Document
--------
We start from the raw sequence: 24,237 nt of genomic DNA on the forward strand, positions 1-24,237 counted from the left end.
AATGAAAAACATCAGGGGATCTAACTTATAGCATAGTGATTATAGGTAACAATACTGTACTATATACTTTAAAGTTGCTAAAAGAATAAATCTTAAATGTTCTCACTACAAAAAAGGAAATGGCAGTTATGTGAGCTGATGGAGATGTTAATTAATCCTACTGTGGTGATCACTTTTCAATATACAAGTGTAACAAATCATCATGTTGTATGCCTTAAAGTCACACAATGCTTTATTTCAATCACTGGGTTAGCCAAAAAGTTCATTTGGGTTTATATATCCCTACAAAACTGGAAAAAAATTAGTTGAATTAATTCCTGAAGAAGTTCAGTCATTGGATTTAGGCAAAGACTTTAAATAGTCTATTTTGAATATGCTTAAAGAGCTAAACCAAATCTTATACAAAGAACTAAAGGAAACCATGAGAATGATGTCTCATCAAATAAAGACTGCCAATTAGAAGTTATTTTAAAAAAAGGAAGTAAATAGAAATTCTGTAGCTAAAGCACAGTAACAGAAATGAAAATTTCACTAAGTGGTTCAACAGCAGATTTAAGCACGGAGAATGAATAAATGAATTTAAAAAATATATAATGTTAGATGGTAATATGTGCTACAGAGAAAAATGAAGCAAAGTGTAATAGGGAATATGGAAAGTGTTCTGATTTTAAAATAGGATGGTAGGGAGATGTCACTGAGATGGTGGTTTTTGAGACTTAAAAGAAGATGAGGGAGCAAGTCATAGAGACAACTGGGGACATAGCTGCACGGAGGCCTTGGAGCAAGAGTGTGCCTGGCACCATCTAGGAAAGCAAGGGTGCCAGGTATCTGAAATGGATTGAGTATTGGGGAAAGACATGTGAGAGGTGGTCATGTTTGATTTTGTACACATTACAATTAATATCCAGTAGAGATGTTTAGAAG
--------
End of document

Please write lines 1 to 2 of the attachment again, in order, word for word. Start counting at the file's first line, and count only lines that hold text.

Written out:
We start from the raw sequence: 24,237 nt of genomic DNA on the forward strand, positions 1-24,237 counted from the left end.
AATGAAAAACATCAGGGGATCTAACTTATAGCATAGTGATTATAGGTAACAATACTGTACTATATACTTTAAAGTTGCTAAAAGAATAAATCTTAAATGTTCTCACTACAAAAAAGGAAATGGCAGTTATGTGAGCTGATGGAGATGTTAATTAATCCTACTGTGGTGATCACTTTTCAATATACAAGTGTAACAAATCATCATGTTGTATGCCTTAAAGTCACACAATGCTTTATTTCAATCACTGGGTTAGCCAAAAAGTTCATTTGGGTTTATATATCCCTACAAAACTGGAAAAAAATTAGTTGAATTAATTCCTGAAGAAGTTCAGTCATTGGATTTAGGCAAAGACTTTAAATAGTCTATTTTGAATATGCTTAAAGAGCTAAACCAAATCTTATACAAAGAACTAAAGGAAACCATGAGAATGATGTCTCATCAAATAAAGACTGCCAATTAGAAGTTATTTTAAAAAAAGGAAGTAAATAGAAATTCTGTAGCTAAAGCACAGTAACAGAAATGAAAATTTCACTAAGTGGTTCAACAGCAGATTTAAGCACGGAGAATGAATAAATGAATTTAAAAAATATATAATGTTAGATGGTAATATGTGCTACAGAGAAAAATGAAGCAAAGTGTAATAGGGAATATGGAAAGTGTTCTGATTTTAAAATAGGATGGTAGGGAGATGTCACTGAGATGGTGGTTTTTGAGACTTAAAAGAAGATGAGGGAGCAAGTCATAGAGACAACTGGGGACATAGCTGCACGGAGGCCTTGGAGCAAGAGTGTGCCTGGCACCATCTAGGAAAGCAAGGGTGCCAGGTATCTGAAATGGATTGAGTATTGGGGAAAGACATGTGAGAGGTGGTCATGTTTGATTTTGTACACATTACAATTAATATCCAGTAGAGATGTTTAGAAG